Replenishment of goods will be disrupted. Many of the nation’s leading retailers rely on just-in-time delivery to keep inventory levels as low as possible. Similar to the low-unit-of-measure hospital inventory system, these stores rely on frequent deliveries to replenish basic goods. Often, delivery of a shipment is not triggered until the current inventory is nearly depleted.

    Without truck deliveries, retailers will be unable to restock goods, including consumer basics such as bottled water, canned goods, and paper products.

    Consumer behavior during emergencies triples the rate of inventory turn-over.Since many large retail outlets typically keep inventories as lean as possible, problems often arise quickly during truck transportation slowdowns that occur from crises such as hurricanes.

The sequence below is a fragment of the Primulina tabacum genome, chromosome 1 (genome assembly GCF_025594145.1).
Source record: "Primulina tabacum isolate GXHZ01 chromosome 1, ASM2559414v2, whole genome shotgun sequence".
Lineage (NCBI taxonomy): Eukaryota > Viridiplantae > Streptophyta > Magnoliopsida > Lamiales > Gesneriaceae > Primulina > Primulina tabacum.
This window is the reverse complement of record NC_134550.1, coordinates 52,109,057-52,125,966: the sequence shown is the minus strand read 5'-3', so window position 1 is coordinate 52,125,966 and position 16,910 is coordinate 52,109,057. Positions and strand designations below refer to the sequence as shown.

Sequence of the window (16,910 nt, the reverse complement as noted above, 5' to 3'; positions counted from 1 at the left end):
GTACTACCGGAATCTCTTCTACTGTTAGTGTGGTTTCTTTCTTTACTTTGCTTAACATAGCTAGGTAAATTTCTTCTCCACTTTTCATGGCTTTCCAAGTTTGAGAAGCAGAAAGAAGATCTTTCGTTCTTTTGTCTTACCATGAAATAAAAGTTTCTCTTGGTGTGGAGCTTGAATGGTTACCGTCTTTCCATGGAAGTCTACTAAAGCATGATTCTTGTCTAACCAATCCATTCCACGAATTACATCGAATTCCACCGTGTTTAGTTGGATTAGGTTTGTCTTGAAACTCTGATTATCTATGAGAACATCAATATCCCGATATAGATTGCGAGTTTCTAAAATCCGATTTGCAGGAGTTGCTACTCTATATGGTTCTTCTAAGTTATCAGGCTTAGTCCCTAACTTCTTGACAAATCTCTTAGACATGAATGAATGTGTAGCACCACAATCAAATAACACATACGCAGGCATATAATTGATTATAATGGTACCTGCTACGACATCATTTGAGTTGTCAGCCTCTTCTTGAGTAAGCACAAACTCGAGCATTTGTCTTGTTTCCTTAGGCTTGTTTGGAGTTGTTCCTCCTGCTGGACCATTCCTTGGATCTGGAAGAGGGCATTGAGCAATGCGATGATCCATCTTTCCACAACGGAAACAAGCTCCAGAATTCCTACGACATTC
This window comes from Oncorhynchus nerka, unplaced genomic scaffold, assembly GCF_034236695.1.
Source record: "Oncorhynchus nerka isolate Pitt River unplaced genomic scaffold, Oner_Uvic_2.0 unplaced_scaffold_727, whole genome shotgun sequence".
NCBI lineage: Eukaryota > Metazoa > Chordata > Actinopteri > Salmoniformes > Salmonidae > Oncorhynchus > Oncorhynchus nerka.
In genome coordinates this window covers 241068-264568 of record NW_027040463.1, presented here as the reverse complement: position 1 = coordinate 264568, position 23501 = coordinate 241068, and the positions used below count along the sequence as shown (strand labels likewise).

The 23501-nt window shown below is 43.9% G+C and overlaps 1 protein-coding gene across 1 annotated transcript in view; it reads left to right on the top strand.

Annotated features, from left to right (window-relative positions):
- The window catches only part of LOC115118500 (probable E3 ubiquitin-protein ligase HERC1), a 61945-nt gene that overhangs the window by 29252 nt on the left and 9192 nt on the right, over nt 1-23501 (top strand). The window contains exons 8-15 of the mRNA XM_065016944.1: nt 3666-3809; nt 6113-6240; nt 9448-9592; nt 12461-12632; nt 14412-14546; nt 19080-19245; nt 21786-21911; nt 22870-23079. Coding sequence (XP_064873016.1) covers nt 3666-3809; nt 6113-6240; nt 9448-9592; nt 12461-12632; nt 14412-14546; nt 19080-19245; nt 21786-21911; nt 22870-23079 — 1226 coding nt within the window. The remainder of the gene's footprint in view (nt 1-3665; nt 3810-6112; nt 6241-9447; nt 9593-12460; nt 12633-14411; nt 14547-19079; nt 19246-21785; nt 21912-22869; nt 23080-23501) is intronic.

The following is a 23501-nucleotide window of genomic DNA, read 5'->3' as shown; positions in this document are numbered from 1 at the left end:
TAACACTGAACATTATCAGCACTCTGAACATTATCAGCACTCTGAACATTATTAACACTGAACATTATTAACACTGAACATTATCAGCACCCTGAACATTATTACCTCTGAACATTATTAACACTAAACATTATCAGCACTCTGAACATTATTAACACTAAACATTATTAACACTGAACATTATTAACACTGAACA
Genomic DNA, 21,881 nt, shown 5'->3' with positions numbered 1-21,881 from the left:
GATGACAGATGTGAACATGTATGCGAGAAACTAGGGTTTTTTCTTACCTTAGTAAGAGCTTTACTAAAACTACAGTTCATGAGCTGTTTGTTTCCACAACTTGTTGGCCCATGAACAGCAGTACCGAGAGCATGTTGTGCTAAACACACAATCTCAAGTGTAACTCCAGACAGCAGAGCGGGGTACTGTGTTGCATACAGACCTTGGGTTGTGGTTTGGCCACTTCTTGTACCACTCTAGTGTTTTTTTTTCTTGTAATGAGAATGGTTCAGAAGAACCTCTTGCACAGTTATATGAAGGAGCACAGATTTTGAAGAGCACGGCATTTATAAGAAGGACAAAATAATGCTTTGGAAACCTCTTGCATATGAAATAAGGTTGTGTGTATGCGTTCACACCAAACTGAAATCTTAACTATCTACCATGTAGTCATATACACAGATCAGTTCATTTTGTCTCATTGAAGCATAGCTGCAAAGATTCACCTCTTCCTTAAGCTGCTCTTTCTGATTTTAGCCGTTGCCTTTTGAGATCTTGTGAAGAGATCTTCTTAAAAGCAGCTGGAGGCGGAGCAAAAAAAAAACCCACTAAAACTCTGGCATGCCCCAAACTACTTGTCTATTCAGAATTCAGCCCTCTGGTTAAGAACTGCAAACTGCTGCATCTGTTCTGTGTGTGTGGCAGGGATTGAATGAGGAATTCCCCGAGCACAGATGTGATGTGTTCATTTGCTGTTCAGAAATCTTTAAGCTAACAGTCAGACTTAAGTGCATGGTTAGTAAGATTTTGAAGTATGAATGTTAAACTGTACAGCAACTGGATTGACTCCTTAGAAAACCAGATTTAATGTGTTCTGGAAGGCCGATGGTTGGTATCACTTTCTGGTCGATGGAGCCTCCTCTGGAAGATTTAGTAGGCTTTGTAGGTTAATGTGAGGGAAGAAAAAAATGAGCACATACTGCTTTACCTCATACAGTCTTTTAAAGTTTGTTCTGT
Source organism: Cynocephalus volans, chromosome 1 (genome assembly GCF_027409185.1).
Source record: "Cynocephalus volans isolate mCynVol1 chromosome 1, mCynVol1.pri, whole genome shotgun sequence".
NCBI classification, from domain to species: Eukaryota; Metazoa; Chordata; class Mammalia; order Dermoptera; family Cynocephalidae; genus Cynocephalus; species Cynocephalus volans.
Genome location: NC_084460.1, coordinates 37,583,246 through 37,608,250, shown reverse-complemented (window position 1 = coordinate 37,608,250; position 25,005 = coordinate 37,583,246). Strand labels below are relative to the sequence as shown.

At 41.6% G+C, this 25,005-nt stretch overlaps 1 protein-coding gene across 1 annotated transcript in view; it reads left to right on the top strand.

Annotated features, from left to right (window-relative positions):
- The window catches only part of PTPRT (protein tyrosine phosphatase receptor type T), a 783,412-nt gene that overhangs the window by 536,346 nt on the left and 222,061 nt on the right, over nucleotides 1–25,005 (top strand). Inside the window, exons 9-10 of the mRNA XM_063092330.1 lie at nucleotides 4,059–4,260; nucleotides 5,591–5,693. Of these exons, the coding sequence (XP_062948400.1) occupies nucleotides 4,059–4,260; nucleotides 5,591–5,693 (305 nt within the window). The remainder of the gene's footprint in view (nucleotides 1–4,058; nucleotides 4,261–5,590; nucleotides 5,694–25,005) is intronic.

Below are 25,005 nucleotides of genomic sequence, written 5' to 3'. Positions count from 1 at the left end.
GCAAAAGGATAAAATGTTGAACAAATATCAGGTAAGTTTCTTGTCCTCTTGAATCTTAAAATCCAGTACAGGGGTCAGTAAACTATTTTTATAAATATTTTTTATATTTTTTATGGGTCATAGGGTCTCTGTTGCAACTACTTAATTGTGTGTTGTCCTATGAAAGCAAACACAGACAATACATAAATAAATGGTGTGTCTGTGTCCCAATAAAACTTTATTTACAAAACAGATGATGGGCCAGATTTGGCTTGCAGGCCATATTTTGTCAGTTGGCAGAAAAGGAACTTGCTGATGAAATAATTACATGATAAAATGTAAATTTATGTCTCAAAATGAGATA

Just-in-time manufacturers will shut down assembly lines within hours. Major American manufacturers, ranging from computer manufacturers such as Dell and Compaq to major automakers such as GM and Ford, rely on just-in-time manufacturing. Without truck deliveries, component shortages and manufacturing delays will develop within hours

    Financial Sector

    ATM and branch bank cash resources will be exhausted quicky. In today’s fastpaced, high-technology economy, consumers access cash 24/7 from 370,000 ATMs nationwide. JP Morgan Chase, the nation’s second largest consumer bank, replenishes its 6,600 ATMs via armored truck delivery every two to three days. Given the increase in ATM activity that occurs before and after any type of crisis, ATMs would run out of cash much sooner.

    Small and medium-size businesses will lose access to cash.

    Regular bank functions will cease.